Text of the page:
In other words, the state’s actions in establishing what Marx would call “bourgeois property” – for example, the Enclosure Acts or the invention of limited liability companies – are to be accepted, but any proposals to change what we have inherited from those earlier actions is unacceptable interference in private property by the state.There are two issues here. The Enclosure Acts were an act of private theft, pure and simple. The principle behind it — that privately-owned land is more efficient than publicly-owned land — is clearly correct, but the Act itself was simple theft, with the wealthy suborning the legislative process in order to raid the state. However, that does not mean that it is practical to go round trying to "right" a wrong that was done nearly two centuries ago. We are where we are, after all.The limited liability company is a more interesting topic of concern, and ties in with the question of whether a company is a legal person in its own right. John raises, implicitly, the question of whether a classical liberal could contemplate 'undoing' the Limited Liability Act 1855: it is interesting to note that the Act was, at the time, controversial. The truth is that there is probably a spectrum of opinion among classical liberals, but my own is that in principle we could quite cheerfully undo the Act; again, it would be practically very difficult. However, I agree on the principle: if banks want to agree to limit a company's liability, then as far as I am concerned that is their own affair and there is no need to involve the law beyond the honouring of any contract which is signed.Classical liberalism and the stateClassical liberalism is not anarcho-capitalistic. We do not believe that the state should cease to exist, and although we may place the limits at different places among us, we are all agreed that it should respect proper limits. This is a contrast with the social-democratic left, which has not yet seen a problem it does not believe that politics and the state cannot make better. So while most classical liberals are strong believers in universal access to education and healthcare, we are not at all concerned that the state should be the only provider of those services: in fact, we generally argue that all monopolies are potential for abuse, including state monopolies.Classical liberalism and taxationAlthough he mixes his political philosophies a little, John observes that classical liberalism can appear, at its most anti-state reaches, to descend into a view of taxation which sees it as "unacceptable “coercion”". Of course, the latter of the two words is a simple matter of fact: no-one has yet found a way of making the state survive by voluntary subscription, so taxation is inherently coercive.The question is whether the coercion is justified. A classical liberal, believing in the importance of a state, will agree that taxation is not in principle unacceptable; however, we would generally I think be of one voice in saying that the present burden is unacceptably high. So even I would agree that, at the margin, taxation is unacceptable coercion; however, once it is cut it will become acceptable coercion.Classical liberalism and the football pitch of societyThe last point I want to make is to pre-empt what I hope may be a useful dialogue on the Co-operative Party, which John is currently considering. There is, I believe, an inherent distinction between the classical liberal (and let me include the libertarian and anarcho-capitalist in this as well) and most of the rest of the political discourse. Most other parties see themselves as being engaged in the business of turning the state to the advantage of some special interest group or another: business, labour, ethnic minorities, "the indigenous people", corporations, co-operatives etc.  It was Bastiat who described the state as "the great fiction through which everybody endeavours to live at the expense of everybody else."We are different. We don't want to get the government to pass laws favouring any given structure or group: we just want to be free. So while the rest of the parties in the football game of politics are busy cheering on their team and trying to tilt the pitch in their favour, the classically liberal have the best claim to being in favour of a level playing field and an impartial referee. We are not tied to any given structure or any particular interest group: instead, we want a society where all are free to speak their minds, to exercise their skills, and to own and enjoy their property in peace and quiet. Perhaps the poor, the marginalised and the relatively powerless are a category apart, in that I would certainly consider the effects of policy on them first. However even here, I prefer policies which give them the chance to help themselves, rather than simple hand-outs.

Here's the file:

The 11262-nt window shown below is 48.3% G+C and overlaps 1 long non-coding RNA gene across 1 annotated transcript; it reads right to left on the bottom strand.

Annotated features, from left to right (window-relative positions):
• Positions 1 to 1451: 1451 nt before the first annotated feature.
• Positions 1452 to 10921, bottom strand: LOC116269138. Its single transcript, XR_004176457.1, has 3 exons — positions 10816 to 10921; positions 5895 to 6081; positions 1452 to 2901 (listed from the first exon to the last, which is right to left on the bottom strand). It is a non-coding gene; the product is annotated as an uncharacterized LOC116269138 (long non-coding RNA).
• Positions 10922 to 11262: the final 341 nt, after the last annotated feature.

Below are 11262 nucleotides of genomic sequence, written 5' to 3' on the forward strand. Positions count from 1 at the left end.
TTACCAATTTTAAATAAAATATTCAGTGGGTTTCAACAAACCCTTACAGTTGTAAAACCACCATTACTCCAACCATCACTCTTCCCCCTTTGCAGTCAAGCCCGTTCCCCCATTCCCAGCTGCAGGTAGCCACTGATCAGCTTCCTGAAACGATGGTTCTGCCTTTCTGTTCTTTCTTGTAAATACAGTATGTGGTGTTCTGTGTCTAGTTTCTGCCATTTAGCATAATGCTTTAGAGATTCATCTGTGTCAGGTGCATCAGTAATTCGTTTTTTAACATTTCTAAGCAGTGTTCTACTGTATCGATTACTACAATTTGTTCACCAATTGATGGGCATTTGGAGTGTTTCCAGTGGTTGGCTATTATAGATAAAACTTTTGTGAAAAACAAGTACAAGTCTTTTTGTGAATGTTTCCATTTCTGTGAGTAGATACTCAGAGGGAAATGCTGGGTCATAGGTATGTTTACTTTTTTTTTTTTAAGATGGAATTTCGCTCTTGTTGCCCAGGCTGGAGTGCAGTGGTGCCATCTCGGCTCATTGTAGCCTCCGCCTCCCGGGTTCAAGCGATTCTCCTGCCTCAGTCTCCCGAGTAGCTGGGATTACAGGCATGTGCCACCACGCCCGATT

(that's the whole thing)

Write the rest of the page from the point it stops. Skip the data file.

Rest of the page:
Friday, September 11, 2009